Louis Stanley today is not the man one might expect to meet if one had merely relied on the written word of yore. Doubtless, however, he has mellowed with the passing of the years, although his appearance has barely changed and the blazer and smart flannels are still an everyday part of his life. The Stanleys continue to reside at the Old Mill Cottage in Trumpington, Cambridge, an elegant, exciting house bristling with individualistic decor and the accoutrements of a lifetime’s exposure to interesting people and situations across the globe. Its gardens are a testament to Jean Stanley’s green-hued fingers, and despite the normal climate she succeeds in growing her own oranges and lemons. The Mulberry tree in the copious grounds is a little older than the house and won’t see the low side of 300 again. As he guides you hospitably around, Stanley concedes: “It’s propped up now, of course, but then at that age I think it’s entitled to be, don’t you?”
We sit on the veranda, the hum of traffic on the main road into Cambridge muted by the 18-foot wall which surrounds the garden. Water plays gently into an ornate pond as the sun starts to set, and as Stanley politely excuses himself momentarily to finish a television interview I watch a wasp behead its afternoon tea and wonder what stories the house could tell of the various motor racing personalities who have passed through its portals over the years.
When Stanley returns, I ask him whether he agrees with the assessment of his role as safety prime mover.
“Well, it would be nice to think I had played a part. Over the years, if the Medical Unit had saved a life, I would have been satisfied, it would have done its job. As it was, I think it saved more than a dozen.
“With the GPDA I was always reluctant to hold press conferences, which may have been wrong. But these were private meetings, so we did not tell the press what had happened during them. We carried on the jobs we had to do without telling them. One or two of them got upset; to them Bonnier was cowardly, Denny Hulme was yellow. That sort of remark was so silly. Of course, none of them made them to Denny’s face, otherwise they would have had their own changed. . .
“But there were certain irritations which one ignored. The main thing was to try and make progress. I was put in charge of circuit safety and also had the authority to say no if a circuit didn’t come up to scratch. That only happened twice, once with the AvD at Hockenheim, and the same at Le Mans.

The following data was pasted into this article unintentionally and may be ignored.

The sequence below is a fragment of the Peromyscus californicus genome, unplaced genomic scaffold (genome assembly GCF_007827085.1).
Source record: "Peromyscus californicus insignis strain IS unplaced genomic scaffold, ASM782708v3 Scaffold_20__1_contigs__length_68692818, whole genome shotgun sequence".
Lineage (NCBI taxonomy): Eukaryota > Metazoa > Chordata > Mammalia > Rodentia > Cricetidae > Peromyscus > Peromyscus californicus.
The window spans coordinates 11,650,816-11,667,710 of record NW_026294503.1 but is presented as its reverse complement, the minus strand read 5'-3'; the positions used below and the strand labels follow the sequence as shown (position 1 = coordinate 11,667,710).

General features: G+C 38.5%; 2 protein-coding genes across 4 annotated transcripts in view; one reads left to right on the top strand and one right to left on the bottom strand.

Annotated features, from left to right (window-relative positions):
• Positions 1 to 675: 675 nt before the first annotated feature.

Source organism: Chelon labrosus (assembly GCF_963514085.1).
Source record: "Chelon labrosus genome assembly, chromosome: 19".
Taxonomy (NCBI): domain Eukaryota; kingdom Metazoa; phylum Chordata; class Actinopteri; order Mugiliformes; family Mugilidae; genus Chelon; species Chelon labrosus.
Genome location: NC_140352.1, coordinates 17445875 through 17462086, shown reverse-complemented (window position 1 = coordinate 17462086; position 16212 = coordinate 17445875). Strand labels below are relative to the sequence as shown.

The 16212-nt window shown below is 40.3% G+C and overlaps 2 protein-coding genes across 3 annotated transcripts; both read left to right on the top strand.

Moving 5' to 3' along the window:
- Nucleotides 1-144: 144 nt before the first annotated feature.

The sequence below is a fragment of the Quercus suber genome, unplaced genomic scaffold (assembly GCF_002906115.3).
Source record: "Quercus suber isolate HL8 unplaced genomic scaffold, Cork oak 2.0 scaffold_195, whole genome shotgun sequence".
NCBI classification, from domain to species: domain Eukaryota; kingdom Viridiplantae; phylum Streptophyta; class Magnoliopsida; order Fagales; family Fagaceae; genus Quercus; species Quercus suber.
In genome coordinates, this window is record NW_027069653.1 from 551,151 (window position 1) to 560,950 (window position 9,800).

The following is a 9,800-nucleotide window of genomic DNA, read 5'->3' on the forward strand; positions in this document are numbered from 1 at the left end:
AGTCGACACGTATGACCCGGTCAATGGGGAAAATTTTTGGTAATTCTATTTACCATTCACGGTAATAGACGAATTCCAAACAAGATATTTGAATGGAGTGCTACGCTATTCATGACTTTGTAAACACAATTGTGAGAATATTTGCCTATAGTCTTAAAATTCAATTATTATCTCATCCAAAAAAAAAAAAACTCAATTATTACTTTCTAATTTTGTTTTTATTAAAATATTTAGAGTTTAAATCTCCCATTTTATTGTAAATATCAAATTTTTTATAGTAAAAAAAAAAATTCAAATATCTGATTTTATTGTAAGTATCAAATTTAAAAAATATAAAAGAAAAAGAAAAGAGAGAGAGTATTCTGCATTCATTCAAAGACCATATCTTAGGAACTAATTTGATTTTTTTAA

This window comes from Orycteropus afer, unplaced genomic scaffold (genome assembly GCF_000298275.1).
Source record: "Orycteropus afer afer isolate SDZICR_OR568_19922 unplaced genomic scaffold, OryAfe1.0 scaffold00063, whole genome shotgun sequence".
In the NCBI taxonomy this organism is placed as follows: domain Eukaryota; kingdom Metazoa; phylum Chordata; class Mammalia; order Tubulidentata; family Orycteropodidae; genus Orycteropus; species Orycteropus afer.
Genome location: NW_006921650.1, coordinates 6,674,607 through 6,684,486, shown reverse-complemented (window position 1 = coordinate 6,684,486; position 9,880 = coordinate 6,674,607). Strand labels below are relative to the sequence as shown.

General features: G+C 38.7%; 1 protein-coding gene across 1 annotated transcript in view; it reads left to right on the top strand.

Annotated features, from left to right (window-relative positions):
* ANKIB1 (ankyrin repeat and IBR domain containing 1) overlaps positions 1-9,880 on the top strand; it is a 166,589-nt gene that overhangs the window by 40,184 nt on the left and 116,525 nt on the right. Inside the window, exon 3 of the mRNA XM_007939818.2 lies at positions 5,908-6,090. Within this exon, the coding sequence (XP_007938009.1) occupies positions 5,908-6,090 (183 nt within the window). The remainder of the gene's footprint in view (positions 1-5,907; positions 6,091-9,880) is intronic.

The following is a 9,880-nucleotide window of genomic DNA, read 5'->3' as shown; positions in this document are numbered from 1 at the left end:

“Have you ever tried to tell a doctor that you’d be better off being treated by a vet?
“In those days one didn’t do things for publicity. I was just so appalled at the safety standards, especially at the medical centres at tracks or at the hospitals. There was no one particular incident that got me started. It was a cumulation, really. And this country was no better. Brands Hatch was poor at the time, and Silverstone too. The attitude was that drivers could take their chance in a shunt.
“At one time I inspected the medical centre and found the outline where bodies had lain on beds that were supposed to be in a sterilised area where somebody might be treated for burns. At Monza, the medical centre was full of beer cans and smoke. “The standards were appalling. I remember the case of Richard Burton, the Formula Two driver. I had a call early one morning from Lucas to say Burton had had a bad accident in France, there were burns, and they didn’t know what to do. So I got through to Geneva, I got an air jet over and we got him to a proper hospital.
“But some of the first aid standards in those days. . .” In particular, Stanley recalls Bob Anderson’s fatal accident while testing at Silverstone in August 1967, just prior to the Canadian GP. “There was no proper ambulance. There was no doctor. After half an hour they got someone to release him. The vehicle they put him in was full of mud, there was no bell, no suspension. Both of his lungs had been perforated and he was in agony. Halfway to Northampton he was met by a proper ambulance, but he was too ill to be transferred. Sadly, he died shortly afterwards.”
Gradually, despite such accidents and the obvious value of the International Grand Prix Medical Service, the impact of the unit was eroded. There was the need for different medical staffs at each circuit, which affected the smoothness and continuity with which it functioned. Race organisers did not react well, either. They were defensive, and, it must be remembered, the unit arrived at a time when very few really took safety seriously. In those days the usual technique after an accident was to bundle the injured or deceased driver out of view of the spectators, and to continue a race as if nothing had happened. At Rouen in 1968 when Jo Schlesser perished during the French GP, it was a callous two hours before his widow Annie was informed that he had actually succumbed.
Stanley pondered the past, and smiled. “You see, have you ever tried to tell a doctor that you’d be better off being treated by a vet? Because that is tantamount to what you had to tell circuit doctors. One, who shall remain nameless, came to the circuit hospital on one occasion so smelling of drink that I had to ask him to leave. Another man came smoking, and I asked him to get out. This is into a sterile atmosphere for operating. In Monza one time when Jackie Stewart had a burn, the doctor came down, opened up his dispenser, and dropped his forceps and so on in the dust and never bothered to wipe them. I could go on. . . One time in Sicily I asked the doctor about anaesthetising a driver and he said, ‘No, we’ll wait for the pain to put him out.’ Well that’s rather primitive.”
Co-operation was vital to the Medical Units success, and vested interests ensured that this cooperation was not always forthcoming. Also, it must be said, Stanley’s resolute blend of ruthless determination, disdain for red tape and sheer bombast sometimes militated against its acceptance.